Britain’s gender pay data needs a rigorous audit. Some companies have suspiciously reported no gap between the pay of male and female employees, the Financial Times reported on Thursday. The government thought transparency would help close the divide. To be credible, though, the data must be audited – and offenders punished.
By April next year, companies with at least 250 employees must publish the difference between what men and women earn per hour, expressed as a percentage. For further clarity, they must calculate the gap on both a median and an average basis. The legal requirement is part of a broader effort by the Conservative government to address inequality in the workplace. But data submitted by 15 companies identified by the FT suggests the system is open to rigging and needs a dramatic overhaul.
The mostly small companies in sectors including, retail, science and recruitment said they had no pay gap at all. For this to be true, the companies would need to employ the same number of men and women at each level of the company and pay people in equivalent jobs the same amount. That’s technically possible but highly improbable. A more plausible explanation is that companies are fiddling the data. The UK arm of Hugo Boss, the German retailer, has revised its data to show a mean pay gap of 32.6 percent and a median gap of 76.5 percent.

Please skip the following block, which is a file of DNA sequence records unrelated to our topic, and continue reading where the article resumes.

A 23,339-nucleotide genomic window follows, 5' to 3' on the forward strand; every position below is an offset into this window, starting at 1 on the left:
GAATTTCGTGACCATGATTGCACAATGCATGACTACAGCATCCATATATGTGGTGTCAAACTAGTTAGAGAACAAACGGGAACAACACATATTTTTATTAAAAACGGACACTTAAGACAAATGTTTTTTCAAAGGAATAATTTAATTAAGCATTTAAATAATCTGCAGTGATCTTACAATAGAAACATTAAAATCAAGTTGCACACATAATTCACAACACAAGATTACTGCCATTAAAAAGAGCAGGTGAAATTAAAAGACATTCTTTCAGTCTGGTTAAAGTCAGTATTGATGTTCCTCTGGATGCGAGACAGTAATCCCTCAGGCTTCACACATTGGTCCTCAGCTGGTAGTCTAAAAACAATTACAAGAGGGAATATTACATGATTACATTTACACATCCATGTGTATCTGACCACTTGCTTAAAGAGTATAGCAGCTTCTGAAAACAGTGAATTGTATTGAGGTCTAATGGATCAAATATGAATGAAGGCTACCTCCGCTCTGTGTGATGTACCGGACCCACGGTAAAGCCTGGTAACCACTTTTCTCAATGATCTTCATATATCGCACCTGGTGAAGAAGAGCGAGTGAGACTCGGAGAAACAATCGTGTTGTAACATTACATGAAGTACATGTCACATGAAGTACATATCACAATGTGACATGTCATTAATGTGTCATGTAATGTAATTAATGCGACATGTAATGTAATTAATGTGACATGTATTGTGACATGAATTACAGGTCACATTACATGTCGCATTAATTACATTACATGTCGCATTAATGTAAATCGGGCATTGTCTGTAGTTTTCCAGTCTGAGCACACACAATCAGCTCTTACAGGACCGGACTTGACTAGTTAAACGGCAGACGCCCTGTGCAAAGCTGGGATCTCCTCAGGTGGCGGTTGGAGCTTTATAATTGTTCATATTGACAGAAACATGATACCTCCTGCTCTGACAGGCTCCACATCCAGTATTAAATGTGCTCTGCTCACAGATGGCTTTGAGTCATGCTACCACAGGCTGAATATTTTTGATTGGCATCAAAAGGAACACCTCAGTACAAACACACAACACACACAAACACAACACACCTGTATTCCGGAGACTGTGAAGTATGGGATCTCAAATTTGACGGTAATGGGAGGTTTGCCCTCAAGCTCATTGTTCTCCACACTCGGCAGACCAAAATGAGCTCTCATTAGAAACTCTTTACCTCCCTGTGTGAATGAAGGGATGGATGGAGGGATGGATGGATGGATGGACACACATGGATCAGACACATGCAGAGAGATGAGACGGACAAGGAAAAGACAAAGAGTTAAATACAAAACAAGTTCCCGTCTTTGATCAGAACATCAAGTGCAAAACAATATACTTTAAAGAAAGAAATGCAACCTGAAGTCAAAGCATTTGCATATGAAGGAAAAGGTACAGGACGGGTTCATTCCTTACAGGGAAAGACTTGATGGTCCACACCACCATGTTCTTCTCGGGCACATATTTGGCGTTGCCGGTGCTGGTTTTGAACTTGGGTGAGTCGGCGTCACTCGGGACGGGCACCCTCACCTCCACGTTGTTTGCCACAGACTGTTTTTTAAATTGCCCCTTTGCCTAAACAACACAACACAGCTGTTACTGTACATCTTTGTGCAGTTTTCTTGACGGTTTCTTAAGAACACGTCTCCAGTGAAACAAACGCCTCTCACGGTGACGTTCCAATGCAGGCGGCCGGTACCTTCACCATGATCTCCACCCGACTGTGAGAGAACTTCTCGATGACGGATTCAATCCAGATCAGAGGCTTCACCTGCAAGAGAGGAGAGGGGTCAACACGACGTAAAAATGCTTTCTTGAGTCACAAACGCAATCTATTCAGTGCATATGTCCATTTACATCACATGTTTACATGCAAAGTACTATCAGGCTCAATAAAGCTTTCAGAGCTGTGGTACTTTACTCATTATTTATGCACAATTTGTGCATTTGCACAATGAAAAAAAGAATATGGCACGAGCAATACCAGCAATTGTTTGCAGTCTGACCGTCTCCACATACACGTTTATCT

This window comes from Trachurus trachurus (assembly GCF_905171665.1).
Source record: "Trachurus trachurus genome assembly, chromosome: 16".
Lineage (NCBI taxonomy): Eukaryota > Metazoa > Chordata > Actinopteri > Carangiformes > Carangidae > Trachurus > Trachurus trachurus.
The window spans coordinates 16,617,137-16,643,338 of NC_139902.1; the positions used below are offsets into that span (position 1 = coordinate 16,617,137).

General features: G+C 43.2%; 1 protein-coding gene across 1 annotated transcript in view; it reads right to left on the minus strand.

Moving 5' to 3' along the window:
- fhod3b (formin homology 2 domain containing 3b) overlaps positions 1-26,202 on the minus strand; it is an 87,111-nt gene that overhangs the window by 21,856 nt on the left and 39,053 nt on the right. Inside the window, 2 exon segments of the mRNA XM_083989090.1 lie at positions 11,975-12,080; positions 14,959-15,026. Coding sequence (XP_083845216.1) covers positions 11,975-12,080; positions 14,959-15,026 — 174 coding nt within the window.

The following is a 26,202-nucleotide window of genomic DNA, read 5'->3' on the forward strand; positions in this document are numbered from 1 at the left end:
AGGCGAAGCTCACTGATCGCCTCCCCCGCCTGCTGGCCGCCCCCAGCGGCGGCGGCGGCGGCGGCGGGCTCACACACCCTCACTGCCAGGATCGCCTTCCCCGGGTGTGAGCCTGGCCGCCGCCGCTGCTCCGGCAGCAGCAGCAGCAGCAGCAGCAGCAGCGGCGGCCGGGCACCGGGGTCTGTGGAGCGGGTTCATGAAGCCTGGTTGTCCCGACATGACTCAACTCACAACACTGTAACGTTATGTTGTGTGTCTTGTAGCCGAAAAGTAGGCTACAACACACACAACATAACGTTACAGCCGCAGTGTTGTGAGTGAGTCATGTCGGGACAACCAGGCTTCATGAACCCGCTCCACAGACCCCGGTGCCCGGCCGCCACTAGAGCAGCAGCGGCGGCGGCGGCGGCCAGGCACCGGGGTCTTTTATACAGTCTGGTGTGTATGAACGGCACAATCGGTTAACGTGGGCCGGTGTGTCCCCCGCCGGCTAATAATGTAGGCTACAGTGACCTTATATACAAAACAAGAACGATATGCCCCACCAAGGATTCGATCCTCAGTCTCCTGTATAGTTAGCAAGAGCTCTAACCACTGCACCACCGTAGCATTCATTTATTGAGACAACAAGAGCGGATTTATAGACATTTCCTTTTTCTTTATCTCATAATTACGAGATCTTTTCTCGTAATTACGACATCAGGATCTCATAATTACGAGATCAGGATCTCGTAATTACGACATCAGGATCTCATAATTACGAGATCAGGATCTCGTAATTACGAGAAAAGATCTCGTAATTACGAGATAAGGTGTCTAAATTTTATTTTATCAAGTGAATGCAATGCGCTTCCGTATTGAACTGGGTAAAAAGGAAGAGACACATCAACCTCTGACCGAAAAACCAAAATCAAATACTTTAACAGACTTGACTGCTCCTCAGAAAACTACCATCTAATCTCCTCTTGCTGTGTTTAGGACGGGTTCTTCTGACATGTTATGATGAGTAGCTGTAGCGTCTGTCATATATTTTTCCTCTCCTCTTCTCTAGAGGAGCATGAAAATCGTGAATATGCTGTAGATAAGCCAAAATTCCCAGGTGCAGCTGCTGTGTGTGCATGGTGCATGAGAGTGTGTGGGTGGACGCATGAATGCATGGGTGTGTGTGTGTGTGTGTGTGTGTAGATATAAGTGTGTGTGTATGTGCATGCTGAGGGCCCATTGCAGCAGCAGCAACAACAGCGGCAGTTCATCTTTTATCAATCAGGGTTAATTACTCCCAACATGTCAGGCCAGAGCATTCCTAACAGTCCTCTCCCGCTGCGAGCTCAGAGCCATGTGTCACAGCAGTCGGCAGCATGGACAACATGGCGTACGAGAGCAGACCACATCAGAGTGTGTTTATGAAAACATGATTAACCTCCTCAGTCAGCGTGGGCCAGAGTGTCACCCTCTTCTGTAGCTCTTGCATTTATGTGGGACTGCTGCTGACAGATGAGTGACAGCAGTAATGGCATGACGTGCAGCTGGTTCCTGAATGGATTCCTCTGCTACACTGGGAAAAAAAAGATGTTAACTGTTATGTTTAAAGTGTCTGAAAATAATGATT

The solution to this mess can be found in the actions of the companies which have already reported their data accurately. They have hired external auditors to ensure the numbers are correct and that the legal document, which must be signed by a director, can be submitted in good faith. But the government will also need to check the data – and fine companies that fall short.
While it may seem harsh to shame small companies that are already dealing with a weak pound, rising inflation and soaring business rates, the gender pay gap exercise was created to expose persistent inequality in British companies – and encourage employers to fix it. Unless companies are forced to come clean, women will have to mind the pay gap.